RICS: UK election result and interest rate cuts will get property market moving

The return of political stability and hopes of a fall in the cost of borrowing could give the housing market a boost during the second half of the year - is now the time to buy?

for sale sign
(Image credit: Getty Images/Oscar Wong)

The property market may finally get moving now that the general election is out the way, the Royal Institution of Chartered Surveyors (RICS) suggests.

Many property professionals and house price reports have suggested the housing market paused during the general election campaign.

But with Labour gaining power with a landslide majority and hopes of an interest rate cut in the coming months, the property market could be set for a recovery.

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RICS asks its members (estate agents and surveyors) a list of questions to gauge their mood on the property market each month.

Using their responses, it generates a percentage balance figure on key metrics such as house prices, buyer demand, and the volume of new property listings. A figure below zero indicates more respondents have responded negatively than positively.

Its latest report suggests that while the market was subdued in June, forward looking indicators such as sales expectations are turning more positive.

Tarrant Parsons, senior economist for RICS, says there are some factors emerging now that could support a recovery in the months ahead.

“If the Bank of England does decide that the current inflation backdrop is benign enough to start loosening monetary policy next month, this may prompt a further softening in lending rates,” he says.

“In addition, the recent election delivered a clear outcome, with housing pushed up the political agenda.”

The pre-election property market

RICS members had been positive about new instructions over the past six months.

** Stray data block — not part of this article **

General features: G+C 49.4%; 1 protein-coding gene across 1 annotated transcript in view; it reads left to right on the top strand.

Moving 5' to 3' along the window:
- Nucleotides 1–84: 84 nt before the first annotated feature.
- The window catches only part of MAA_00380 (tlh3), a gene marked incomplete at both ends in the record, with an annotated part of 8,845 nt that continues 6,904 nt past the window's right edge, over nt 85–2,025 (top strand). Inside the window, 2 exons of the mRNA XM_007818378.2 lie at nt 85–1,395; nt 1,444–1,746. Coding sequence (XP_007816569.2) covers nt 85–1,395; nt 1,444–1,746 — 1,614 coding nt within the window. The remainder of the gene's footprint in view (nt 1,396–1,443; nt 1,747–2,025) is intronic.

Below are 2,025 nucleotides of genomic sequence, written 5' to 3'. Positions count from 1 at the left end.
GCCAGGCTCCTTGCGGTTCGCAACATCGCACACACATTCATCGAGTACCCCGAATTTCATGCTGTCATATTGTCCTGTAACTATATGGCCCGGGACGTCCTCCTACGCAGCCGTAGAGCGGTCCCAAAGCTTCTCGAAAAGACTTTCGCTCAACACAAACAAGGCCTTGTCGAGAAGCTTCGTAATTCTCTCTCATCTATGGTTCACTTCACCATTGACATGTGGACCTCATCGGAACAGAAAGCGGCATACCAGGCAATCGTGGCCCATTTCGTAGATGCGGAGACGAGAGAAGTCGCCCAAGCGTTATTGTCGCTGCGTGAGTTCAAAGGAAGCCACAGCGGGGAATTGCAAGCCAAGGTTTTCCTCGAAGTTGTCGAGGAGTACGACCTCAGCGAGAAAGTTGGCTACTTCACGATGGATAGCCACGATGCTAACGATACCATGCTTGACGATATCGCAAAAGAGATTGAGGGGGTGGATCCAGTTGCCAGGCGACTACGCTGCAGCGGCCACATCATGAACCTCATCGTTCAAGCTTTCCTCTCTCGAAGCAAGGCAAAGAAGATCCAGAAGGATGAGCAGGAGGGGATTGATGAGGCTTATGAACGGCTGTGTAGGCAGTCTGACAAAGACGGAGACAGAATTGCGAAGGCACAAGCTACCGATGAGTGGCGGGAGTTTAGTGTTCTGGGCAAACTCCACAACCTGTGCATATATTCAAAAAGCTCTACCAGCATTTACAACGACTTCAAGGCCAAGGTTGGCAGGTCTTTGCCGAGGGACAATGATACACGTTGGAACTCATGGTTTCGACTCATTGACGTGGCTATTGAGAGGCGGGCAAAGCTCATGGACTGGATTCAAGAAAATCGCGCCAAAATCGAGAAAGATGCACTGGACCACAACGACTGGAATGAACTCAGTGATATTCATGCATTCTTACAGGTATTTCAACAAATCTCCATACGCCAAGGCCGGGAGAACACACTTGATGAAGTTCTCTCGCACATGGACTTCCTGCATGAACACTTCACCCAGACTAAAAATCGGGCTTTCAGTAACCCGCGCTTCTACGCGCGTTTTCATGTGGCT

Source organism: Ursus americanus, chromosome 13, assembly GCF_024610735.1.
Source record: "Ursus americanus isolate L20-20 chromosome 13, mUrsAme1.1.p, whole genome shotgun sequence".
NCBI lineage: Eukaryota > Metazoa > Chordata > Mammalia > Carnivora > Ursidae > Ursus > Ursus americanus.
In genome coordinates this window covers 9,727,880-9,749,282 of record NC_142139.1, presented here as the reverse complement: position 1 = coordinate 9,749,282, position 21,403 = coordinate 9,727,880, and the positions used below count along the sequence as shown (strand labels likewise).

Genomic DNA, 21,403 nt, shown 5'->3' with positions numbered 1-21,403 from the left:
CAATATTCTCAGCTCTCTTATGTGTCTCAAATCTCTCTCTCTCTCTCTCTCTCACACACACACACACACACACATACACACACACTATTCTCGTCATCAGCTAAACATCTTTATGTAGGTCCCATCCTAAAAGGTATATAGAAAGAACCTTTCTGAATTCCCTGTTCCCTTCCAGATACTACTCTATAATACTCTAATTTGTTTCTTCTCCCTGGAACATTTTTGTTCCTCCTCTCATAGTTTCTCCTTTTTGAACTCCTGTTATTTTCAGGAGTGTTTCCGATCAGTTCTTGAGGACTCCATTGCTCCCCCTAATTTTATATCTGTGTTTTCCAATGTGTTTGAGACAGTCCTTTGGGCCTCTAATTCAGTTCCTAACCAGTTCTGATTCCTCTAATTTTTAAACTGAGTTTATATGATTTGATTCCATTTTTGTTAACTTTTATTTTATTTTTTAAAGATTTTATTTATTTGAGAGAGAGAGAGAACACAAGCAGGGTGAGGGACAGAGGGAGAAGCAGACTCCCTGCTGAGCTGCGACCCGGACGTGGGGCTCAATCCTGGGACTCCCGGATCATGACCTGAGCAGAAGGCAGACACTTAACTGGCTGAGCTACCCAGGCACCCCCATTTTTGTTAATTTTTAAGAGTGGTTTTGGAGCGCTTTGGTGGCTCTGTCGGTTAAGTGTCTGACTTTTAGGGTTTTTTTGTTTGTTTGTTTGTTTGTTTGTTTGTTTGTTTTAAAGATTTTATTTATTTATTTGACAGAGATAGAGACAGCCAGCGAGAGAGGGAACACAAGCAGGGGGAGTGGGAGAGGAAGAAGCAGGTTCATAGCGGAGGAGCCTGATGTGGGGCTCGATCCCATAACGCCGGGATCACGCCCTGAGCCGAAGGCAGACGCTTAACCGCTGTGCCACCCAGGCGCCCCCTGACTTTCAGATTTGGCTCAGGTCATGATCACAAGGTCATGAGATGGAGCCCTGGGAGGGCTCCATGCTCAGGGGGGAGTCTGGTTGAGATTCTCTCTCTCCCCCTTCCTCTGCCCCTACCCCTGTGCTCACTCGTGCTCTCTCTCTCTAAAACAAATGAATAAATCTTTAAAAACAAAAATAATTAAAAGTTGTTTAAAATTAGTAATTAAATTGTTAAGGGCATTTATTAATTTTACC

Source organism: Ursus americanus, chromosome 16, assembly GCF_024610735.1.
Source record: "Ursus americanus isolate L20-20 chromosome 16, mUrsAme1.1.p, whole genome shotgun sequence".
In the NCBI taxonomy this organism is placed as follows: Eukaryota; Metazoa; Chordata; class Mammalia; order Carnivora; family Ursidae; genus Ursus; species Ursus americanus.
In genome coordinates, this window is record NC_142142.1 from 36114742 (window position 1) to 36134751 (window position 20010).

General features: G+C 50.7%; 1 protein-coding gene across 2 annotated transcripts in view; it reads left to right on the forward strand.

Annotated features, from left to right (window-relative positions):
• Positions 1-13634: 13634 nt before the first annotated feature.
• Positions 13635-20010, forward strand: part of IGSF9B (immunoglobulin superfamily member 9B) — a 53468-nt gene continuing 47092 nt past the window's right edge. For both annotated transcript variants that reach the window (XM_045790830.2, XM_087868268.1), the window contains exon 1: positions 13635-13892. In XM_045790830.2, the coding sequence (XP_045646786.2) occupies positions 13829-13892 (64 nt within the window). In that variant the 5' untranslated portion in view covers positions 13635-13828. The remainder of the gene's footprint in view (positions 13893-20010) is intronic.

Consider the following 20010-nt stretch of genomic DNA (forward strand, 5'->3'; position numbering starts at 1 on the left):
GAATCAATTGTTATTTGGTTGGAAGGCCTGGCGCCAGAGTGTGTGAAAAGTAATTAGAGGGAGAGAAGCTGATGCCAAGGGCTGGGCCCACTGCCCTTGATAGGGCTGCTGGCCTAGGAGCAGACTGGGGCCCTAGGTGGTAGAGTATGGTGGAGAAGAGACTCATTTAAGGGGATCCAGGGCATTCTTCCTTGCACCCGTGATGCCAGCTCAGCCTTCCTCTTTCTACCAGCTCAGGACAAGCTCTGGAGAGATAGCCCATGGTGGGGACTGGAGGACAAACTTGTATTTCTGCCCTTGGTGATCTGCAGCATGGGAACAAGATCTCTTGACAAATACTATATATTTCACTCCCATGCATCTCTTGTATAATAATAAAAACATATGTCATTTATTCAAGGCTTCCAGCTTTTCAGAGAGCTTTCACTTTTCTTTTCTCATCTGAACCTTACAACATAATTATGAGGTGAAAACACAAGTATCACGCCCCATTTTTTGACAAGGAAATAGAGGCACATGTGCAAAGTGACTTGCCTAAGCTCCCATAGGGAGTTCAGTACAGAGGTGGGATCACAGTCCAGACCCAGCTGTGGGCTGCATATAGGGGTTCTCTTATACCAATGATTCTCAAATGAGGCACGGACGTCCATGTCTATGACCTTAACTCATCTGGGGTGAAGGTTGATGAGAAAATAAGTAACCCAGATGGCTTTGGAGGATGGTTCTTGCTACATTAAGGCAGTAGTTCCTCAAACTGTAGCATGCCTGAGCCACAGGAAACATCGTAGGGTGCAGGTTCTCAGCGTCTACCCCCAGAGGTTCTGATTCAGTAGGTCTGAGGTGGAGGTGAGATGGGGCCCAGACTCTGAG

But there was a change in mood during June as the nation prepared for the general election.

The flow of new instructions coming onto the sales market slowed last month, illustrated by a net balance reading of -9, while the level of market appraisals was flat.

The new buyer enquiries measure posted a net balance reading of -7% in June, broadly in line with the figure of -8% returned last month. 

This marked the third successive month where enquiries have reportedly slowed. At the same time, the newly agreed sales gauge posted a net balance of -7% in June, marginally less negative than the reading of -13% seen previously.

These two downbeat readings followed a brief period of recovery earlier in the year, RICS said.

Signs of stability

With a new Labour government now in power, RICS members are hopeful that political stability will boost the property market.

A net balance of +20% of respondents now predict residential sales volumes will recover over the next three months. This is up from a reading of +10% last month and is the most upbeat figure for the near-term sales expectations indicator since January 2022.

This activity could feed into house prices, especially if interest rates are cut and the cost of borrowing falls later this year.

A net balance of +41% are expecting an increase in house prices in the next 12 months, RICs said.

Affordability pressures as well as demand issues remain in the short term though, with -17% expecting a decline over the next three months.

There are regional differences. East Anglia, the South East and South West of England all returned negative readings for house prices this month, RICS said.

Conversely, more surveyors are expecting house pries to rise in Northern Ireland and Scotland.

Sarah Coles, head of personal finance for Hargreaves Lansdown, says July may bring new hope to the market.

“This isn’t because of anything promised during the campaign,” she adds.

“Labour didn’t pledge any particular policies to boost demand - except an extension of the mortgage guarantee scheme for those with smaller deposits. Instead, agents are holding out hope for an upswing in consumer sentiment, buoyed by the optimism that a change at the top can engender, and hope that life in general will change for the better."

Coles says it remains a buyers’ market if you want to make a purchase now but cautions, “if the agents are right, you may need to take advantage of a relatively small window of opportunity. If optimism catches on, you’ll be competing with more buyers and hopeful sellers will hold firm on prices.”

Marc Shoffman
Contributing editor

Marc Shoffman is an award-winning freelance journalist specialising in business, personal finance and property. His work has appeared in print and online publications ranging from FT Business to The Times, Mail on Sunday and The i newspaper. He also co-presents the In For A Penny financial planning podcast.